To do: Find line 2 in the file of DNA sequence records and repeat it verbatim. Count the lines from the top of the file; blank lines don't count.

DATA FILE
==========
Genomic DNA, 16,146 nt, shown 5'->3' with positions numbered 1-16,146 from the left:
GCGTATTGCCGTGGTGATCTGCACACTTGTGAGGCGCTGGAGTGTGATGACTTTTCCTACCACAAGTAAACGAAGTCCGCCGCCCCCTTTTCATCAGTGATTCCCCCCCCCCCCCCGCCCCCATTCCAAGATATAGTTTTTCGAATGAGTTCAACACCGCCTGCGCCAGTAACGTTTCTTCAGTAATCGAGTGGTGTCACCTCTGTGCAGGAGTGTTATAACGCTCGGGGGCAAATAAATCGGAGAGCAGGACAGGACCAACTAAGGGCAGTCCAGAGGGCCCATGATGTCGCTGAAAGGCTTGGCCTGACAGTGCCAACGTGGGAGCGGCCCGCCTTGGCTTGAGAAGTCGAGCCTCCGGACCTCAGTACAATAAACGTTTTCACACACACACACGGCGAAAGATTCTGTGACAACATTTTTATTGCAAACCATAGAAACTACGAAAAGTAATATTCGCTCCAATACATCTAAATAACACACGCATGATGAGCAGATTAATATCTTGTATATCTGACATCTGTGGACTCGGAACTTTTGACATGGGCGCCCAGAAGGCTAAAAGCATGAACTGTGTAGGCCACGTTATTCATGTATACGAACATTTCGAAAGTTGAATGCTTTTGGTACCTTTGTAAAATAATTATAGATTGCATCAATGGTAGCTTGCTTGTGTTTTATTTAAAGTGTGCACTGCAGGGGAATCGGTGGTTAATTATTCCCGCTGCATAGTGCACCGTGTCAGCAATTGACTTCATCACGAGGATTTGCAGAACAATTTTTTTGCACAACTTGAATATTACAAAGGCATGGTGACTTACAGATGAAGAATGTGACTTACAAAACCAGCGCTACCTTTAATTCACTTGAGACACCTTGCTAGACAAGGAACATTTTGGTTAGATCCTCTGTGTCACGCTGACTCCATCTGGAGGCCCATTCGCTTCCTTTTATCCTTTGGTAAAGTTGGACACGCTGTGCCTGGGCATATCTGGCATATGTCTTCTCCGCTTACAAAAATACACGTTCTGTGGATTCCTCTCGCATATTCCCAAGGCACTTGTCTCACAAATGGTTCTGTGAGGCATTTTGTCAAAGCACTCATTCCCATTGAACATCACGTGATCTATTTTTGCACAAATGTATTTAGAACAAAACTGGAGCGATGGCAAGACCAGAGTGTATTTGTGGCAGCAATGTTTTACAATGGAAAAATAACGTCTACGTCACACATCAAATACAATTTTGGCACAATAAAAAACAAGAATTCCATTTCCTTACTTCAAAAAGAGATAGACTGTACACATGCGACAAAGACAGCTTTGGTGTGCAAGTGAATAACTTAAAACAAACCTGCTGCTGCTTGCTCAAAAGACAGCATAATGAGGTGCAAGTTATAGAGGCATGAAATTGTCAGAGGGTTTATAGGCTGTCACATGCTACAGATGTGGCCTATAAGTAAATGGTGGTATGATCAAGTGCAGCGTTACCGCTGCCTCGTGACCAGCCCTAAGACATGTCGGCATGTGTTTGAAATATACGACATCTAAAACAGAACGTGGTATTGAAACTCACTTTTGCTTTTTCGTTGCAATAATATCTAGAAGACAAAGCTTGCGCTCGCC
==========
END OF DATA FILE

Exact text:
GCGTATTGCCGTGGTGATCTGCACACTTGTGAGGCGCTGGAGTGTGATGACTTTTCCTACCACAAGTAAACGAAGTCCGCCGCCCCCTTTTCATCAGTGATTCCCCCCCCCCCCCCGCCCCCATTCCAAGATATAGTTTTTCGAATGAGTTCAACACCGCCTGCGCCAGTAACGTTTCTTCAGTAATCGAGTGGTGTCACCTCTGTGCAGGAGTGTTATAACGCTCGGGGGCAAATAAATCGGAGAGCAGGACAGGACCAACTAAGGGCAGTCCAGAGGGCCCATGATGTCGCTGAAAGGCTTGGCCTGACAGTGCCAACGTGGGAGCGGCCCGCCTTGGCTTGAGAAGTCGAGCCTCCGGACCTCAGTACAATAAACGTTTTCACACACACACACGGCGAAAGATTCTGTGACAACATTTTTATTGCAAACCATAGAAACTACGAAAAGTAATATTCGCTCCAATACATCTAAATAACACACGCATGATGAGCAGATTAATATCTTGTATATCTGACATCTGTGGACTCGGAACTTTTGACATGGGCGCCCAGAAGGCTAAAAGCATGAACTGTGTAGGCCACGTTATTCATGTATACGAACATTTCGAAAGTTGAATGCTTTTGGTACCTTTGTAAAATAATTATAGATTGCATCAATGGTAGCTTGCTTGTGTTTTATTTAAAGTGTGCACTGCAGGGGAATCGGTGGTTAATTATTCCCGCTGCATAGTGCACCGTGTCAGCAATTGACTTCATCACGAGGATTTGCAGAACAATTTTTTTGCACAACTTGAATATTACAAAGGCATGGTGACTTACAGATGAAGAATGTGACTTACAAAACCAGCGCTACCTTTAATTCACTTGAGACACCTTGCTAGACAAGGAACATTTTGGTTAGATCCTCTGTGTCACGCTGACTCCATCTGGAGGCCCATTCGCTTCCTTTTATCCTTTGGTAAAGTTGGACACGCTGTGCCTGGGCATATCTGGCATATGTCTTCTCCGCTTACAAAAATACACGTTCTGTGGATTCCTCTCGCATATTCCCAAGGCACTTGTCTCACAAATGGTTCTGTGAGGCATTTTGTCAAAGCACTCATTCCCATTGAACATCACGTGATCTATTTTTGCACAAATGTATTTAGAACAAAACTGGAGCGATGGCAAGACCAGAGTGTATTTGTGGCAGCAATGTTTTACAATGGAAAAATAACGTCTACGTCACACATCAAATACAATTTTGGCACAATAAAAAACAAGAATTCCATTTCCTTACTTCAAAAAGAGATAGACTGTACACATGCGACAAAGACAGCTTTGGTGTGCAAGTGAATAACTTAAAACAAACCTGCTGCTGCTTGCTCAAAAGACAGCATAATGAGGTGCAAGTTATAGAGGCATGAAATTGTCAGAGGGTTTATAGGCTGTCACATGCTACAGATGTGGCCTATAAGTAAATGGTGGTATGATCAAGTGCAGCGTTACCGCTGCCTCGTGACCAGCCCTAAGACATGTCGGCATGTGTTTGAAATATACGACATCTAAAACAGAACGTGGTATTGAAACTCACTTTTGCTTTTTCGTTGCAATAATATCTAGAAGACAAAGCTTGCGCTCGCC